As the Chief Minister of Gujarat and as the Prime Minister of India, Modi has not shown himself to be seized of the crimes of the caste system and of caste hierarchy. This is despite his own stories of being a victim of the asymmetries of the caste system. He rushed into a bill to give 10 percent reservations for dominant castes shows his fealty to these groups. There has been no fundamental challenge to the worldview of the Manusmriti.

Modi’s views on cleanliness show that he has absorbed the worst of the caste system. Worse yet is his fascination with ancient India. In Parliament, Modi said that ‘India did not get democracy due to Pandit Nehru’, but got it from its ‘rich history’, the ‘many examples of rich democratic traditions that date back centuries. Democracy is integral to this nation and is in our culture’. What might he refer to when he says that democracy is ‘in our culture’? In what way could the hierarchies of caste be understood as democratic?

Professor D.N. Jha took to the Indian Express to set Modi right on his claims about ancient India, saying that ‘knowledge of history has never been a strong point of the RSS from whose ranks Modi has risen to become the prime minister’. On the question of the republican states in ancient India, Jha writes,

Had he any familiarity with ancient Indian history he would have known that the tribal assembly (santhagara) was dominated by oligarchs and that non-Kshatriyas, slaves and wage earners had no place in it. Members of the assembly bore the title raja or king; in the case of the Licchavis 7,707 rajas, all Kshatriyas, sat in the assembly and the head of their state was a senapati, the term denoting commander in a monarchy. Far from being a democracy, the Licchavi state was an oligarchy.

These states exercised strict control over their subjects through executive edicts and legislation which exposed their undemocratic character, namely how they formulated rules related to the marriage of girls or how they prohibited inter-dining among the people of ‘unequal birth’. Then, Jha wrote,

Rules such as these were no better than those evolved by the Brahmin authors of the Dharmasutras. A closer scrutinywould show that the governments of the Licchavis, Shakyas and Mallas possessed all the paraphernalia of a monarchical state. One would expect that the prime minister of the largest democracy in the world is better informed about the country’s past before articulating his effete and obsolete ideas and misleading the people of the country.

Modi’s claims about ancient India do not come from ignorance. They come from a need to celebrate the ‘republics of Kshatriyas’, the rule of the dominant castes as an ideal for ‘democracy’. There is disdain here for modern democratic norms, disdain for the views of people such as Dr. Ambedkar.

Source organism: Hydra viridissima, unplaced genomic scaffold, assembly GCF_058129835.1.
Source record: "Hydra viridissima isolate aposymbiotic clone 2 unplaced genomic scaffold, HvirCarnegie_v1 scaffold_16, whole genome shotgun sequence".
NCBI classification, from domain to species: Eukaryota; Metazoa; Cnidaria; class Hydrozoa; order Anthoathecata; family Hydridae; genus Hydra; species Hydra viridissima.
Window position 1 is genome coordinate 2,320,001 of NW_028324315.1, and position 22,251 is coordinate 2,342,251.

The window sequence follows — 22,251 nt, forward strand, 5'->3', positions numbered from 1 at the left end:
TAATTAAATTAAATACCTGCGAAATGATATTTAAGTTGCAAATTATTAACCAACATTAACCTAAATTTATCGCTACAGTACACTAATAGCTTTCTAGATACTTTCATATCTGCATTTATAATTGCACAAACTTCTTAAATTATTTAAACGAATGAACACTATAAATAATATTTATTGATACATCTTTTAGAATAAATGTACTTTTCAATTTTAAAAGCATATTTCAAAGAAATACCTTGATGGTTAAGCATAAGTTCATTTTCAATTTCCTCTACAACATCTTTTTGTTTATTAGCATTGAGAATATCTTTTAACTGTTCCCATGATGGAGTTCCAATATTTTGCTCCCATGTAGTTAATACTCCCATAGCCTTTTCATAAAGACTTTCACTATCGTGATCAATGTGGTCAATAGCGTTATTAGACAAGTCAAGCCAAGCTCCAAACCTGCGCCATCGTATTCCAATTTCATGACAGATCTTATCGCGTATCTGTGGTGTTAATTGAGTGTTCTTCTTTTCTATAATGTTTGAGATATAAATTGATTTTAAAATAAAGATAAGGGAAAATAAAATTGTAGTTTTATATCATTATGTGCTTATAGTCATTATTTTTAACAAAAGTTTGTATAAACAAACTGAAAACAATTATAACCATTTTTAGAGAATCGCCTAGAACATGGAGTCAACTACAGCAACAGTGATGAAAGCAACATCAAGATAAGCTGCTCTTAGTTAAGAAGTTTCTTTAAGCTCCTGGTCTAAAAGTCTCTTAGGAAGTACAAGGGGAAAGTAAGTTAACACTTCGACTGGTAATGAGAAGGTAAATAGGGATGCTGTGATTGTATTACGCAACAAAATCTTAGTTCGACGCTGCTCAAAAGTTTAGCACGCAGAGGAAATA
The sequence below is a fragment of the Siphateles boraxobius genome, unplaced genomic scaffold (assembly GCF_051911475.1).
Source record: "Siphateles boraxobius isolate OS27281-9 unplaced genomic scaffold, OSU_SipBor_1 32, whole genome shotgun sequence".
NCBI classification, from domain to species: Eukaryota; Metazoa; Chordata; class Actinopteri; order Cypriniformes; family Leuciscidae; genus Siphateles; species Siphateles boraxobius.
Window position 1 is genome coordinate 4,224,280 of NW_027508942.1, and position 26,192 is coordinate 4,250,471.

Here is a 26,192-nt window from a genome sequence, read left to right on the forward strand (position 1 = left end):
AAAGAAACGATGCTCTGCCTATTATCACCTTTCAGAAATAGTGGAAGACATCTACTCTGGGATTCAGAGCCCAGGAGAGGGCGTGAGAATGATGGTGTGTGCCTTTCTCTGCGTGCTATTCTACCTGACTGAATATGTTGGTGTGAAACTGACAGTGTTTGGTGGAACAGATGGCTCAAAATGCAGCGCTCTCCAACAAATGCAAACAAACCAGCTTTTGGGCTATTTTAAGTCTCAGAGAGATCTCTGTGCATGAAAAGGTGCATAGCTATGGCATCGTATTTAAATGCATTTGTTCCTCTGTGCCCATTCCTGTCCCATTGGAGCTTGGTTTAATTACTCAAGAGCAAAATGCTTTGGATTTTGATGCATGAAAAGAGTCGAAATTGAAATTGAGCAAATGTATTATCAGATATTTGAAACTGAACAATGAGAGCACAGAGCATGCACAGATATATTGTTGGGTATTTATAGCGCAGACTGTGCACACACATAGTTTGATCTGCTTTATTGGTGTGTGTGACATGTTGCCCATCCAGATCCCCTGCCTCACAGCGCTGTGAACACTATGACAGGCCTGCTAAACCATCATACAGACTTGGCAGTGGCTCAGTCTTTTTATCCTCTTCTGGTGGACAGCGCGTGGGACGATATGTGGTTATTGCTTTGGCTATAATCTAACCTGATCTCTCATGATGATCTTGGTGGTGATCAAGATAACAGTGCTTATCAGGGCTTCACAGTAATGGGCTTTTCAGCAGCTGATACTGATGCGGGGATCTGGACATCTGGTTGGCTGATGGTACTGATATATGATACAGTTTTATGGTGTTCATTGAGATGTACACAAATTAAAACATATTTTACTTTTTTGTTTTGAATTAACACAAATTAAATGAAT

Sangh intellectuals are preparing the ground for two things: first, to absolve the Manusmriti for its implication in the violence meted out to Dalits and to women and second, to divert attention from the caste system and caste hierarchy and point the figure for centuries of violence towards others — mainly Muslims. It is to this end that the Sangh intellectuals seek to produce a ‘suitable Ambedkar’, an Ambedkar who will help them in this dual diversion.

Books, articles and pamphlets written by the Sangh intellectuals routinely tend to glorify the Manusmriti, with Ambedkar as part of their arsenal. K. V. Paliwal’s Manusmriti aur Ambedkar (Hindu Writers Forum, 2007) is one example. Paliwal writes regularly for Suruchi Prakashan, a press close to the RSS, which has published books whose titles betray his point of view, Isaiyat ki Asaliyat (the Reality of Christianity), Jihad Kya aur Kaise? (What is Jihad and How to Wage It?), Bharat Islami Rajya ki Or (India Towards an Islamic State), Hindu Jagran Kyon aur Kaise? (Why Hindu Awakening and How). In the Preface to Manusmriti aur Ambedkar, Paliwal writes about the need to revisit the Manusmriti. He writes,

This book has been written for those people who are rather confused about Manu’s Manusmriti and feel that it supports the present caste system, upper class-lower class and untouchability. The second aim of the book is to remove this confusion that Manu was opposed to Shudras and women and was a supporter of Brahminism. It’s third aim is to remove the mistaken understanding spread by modern era social reformer and Dalit leader Dr Bhimrao Ambedkar. Here all quotes have been excerpted from Babasaheb Dr Ambedkar Sampoorna Wangmay, Volumes 1 to 14 (Appendix 1). Dr Ambedkar has himself admitted that he cannot claim mastery over the Sanskrit language (Who Were the Shudras, Volume 13, Page 3).Unfortunately, Dr Ambedkar wrote on Manusmriti basing himself on the anti-Veda scholar Max MŸeller’s edited version, which was rendered into English by George BŸhler, which caused many confusions. If instead of BŸhler, he would have referred to the version translated by Rangnath Jha and published in 1920-24, then it would have caused less confusions. In his writings on Hindu religion, Dr Ambedkar has repeatedly used 475 shlokas/Stanzas from Manusmriti repeatedly. Out of which 200 shlokas are related to women, brahmins and shudra only, most of which are mixed/adulterated. If we remove these mixed/adulterated and anti-Ved Shlokas then we find that no difference remains between Manu and Ambedkar. (Translated from Hindi)

Paliwal’s preface further tells us that the around fifty-six per cent of the sholkas or stanzas in the Manusmriti out of total 2865 Shlokas are later additions. He refers to Dr Surendra Kumar, who has supposedly revised the Manusmriti taking into consideration these so called ‘adulterations’ and even published aVishudh Manusmriti(Pure Manusmriti) in 1985. Paliwal says, ‘If this pure Manusmriti, would have been available in English by 1935 itself then Dr. Ambedkar would have considered differences among Varnas as natural and there would have been no opposition to Manusmriti then’. Paliwal’s book is supposedly meant to remove these ‘confusions in a logical way’.

The attempt to sanitise the Manusmriti has been a long project of the Sangh intellectuals, even if this sanitisation means revision to the ‘ancient Hindu scriptures’. In 2017, Amir Chand, a leader of the Sanskar Bharati, one of the affiliated organisations of the RSS, urged the Minister of Culture Mahesh Sharma (of the BJP and the RSS) to promote activities so that a ‘correct image of the ancient Hindu scriptures’ can be presented to the public. Chand was worried that the scriptures appeared to be anti-Dalit and anti-women. These portions had to be whitewashed. New research was needed for this re-branding of the Manusmriti.